The opportunities between Krejci and Pastrnak have been few and far between and when they have gotten a chance to play together, the usual third member of the line was a non-factor.
That shouldn’t be a problem anymore with Jake DeBrusk making his way onto the scene last season. Arguably the Bruins’ best winger not-named Pastrnak or Marchand, DeBrusk has been excellent since the tail-end of the 2017-18 season and has more than earned his way into a consistent top-six role. His chemistry with Krejci is also noticeable despite the absence of a consistent right wing on that line (stop me if you’ve heard that one before).
It’s become such a revolving door that the Bruins have even resorted to using DeBrusk as a right-winger on the line with Joakim Nordstrom slotting in as the team’s second-line left wing for the time being.
It’s at least worth looking at the prospect of putting Pastrnak alongside DeBrusk and Krejci, giving the team a more balanced attack than they’ve had through the team’s first six games of the season.
With Pastrnak on the team’s second-line, however, a glaring hole naturally would open up alongside Bergeron and Marchand.
Promote Bjork to the Top Line
The 2018-19 season has been a weird one for Anders Bjork. While he’s looked confident and comfortable since returning from injury, scoring a goal and two points in five games with four shots on net, his possession metrics have been awful. Much of that goes with the players he’s been alongside though as the Bruins’ third line has been up in the air with so many question marks focused on every facet of that line.
Leaving out the third-line center issue for a second, it’s clear that Bjork is better than a third-line player and should be given an opportunity to play in a high-impact role at five-on-five. The best place for him to play, then, is alongside Bergeron and Marchand as he did to start his career last season.
Prior to Bjork’s injury which noticeably changed his approach to the game when he returned last season, Bjork skated alongside Bergeron and Marchand. In that time, the trio combined for four goals-for and one goal-against while posting a CF% of 60.38 and a Rel. CF% of 8.12. With Bjork’s ability to open up the ice by himself, he was the perfect fit alongside Bergeron and Marchand given their tendency to draw defenders in their direction.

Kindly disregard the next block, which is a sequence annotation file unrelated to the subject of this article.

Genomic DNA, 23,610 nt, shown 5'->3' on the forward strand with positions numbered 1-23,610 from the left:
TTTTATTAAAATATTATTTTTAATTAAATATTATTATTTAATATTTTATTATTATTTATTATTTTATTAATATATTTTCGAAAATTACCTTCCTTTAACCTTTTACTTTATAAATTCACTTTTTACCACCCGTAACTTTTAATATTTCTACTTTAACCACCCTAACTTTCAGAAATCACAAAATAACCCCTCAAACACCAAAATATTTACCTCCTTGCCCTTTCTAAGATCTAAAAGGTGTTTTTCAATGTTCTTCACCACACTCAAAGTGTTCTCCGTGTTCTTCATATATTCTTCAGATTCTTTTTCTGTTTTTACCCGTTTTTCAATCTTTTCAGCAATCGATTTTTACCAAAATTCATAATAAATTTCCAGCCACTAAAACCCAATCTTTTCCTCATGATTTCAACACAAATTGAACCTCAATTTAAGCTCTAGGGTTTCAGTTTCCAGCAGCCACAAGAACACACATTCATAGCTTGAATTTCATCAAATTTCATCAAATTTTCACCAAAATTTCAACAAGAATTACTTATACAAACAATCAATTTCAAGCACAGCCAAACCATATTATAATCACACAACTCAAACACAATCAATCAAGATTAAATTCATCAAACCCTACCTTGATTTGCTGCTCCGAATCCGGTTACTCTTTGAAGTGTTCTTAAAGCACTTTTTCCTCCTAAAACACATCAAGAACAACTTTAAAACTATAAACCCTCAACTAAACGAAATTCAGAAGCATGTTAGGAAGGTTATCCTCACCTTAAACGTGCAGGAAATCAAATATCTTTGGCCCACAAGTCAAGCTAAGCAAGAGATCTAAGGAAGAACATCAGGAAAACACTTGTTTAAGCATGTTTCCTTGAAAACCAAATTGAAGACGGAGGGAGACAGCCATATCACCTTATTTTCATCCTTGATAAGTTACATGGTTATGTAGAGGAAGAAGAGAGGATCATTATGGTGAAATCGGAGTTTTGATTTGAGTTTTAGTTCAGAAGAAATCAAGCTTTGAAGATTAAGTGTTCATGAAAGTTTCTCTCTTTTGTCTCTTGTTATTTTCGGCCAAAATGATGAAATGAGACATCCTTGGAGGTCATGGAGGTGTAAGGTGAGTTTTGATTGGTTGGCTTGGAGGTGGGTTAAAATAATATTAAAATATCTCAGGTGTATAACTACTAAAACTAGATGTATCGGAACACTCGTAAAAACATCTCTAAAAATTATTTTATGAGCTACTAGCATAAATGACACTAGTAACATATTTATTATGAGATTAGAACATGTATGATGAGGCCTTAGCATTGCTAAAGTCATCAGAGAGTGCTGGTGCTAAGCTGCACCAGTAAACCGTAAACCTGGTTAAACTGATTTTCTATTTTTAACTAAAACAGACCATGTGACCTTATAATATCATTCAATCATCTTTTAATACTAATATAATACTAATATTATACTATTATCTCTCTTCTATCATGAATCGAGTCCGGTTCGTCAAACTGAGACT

Bjork was a dominant player at the college level and now that he’s healthy, he’s shown those same tendencies early this season when given a shot. He already has a role on the team’s top power-play unit and has shown that he has a dynamic skill set that can give the opposition fits.
Giving him a chance to play alongside top talent like Bergeron and Marchand is something the Bruins should at least consider doing. It would also have a trickle-down effect as the Bruins could then try and use Heinen with Donato and Backes on the third line while keeping Wagner with Kuraly and Acciari.
Naturally, Nordstrom would also get a chance to play on the team’s fourth-line in this scenario as well, but that would come down to a matchup-based gameplan as well as a decision based on who plays well and who needs to sit.
An important thing to remember is as well is that the Bruins could easily move Pastrnak up a line to play with Bergeron and Marchand if the team finds themselves at a deficit late in a game. Lines are fluid and there’s nothing that says they can’t adjust in game and shorten their bench to try and create something if things aren’t working for them.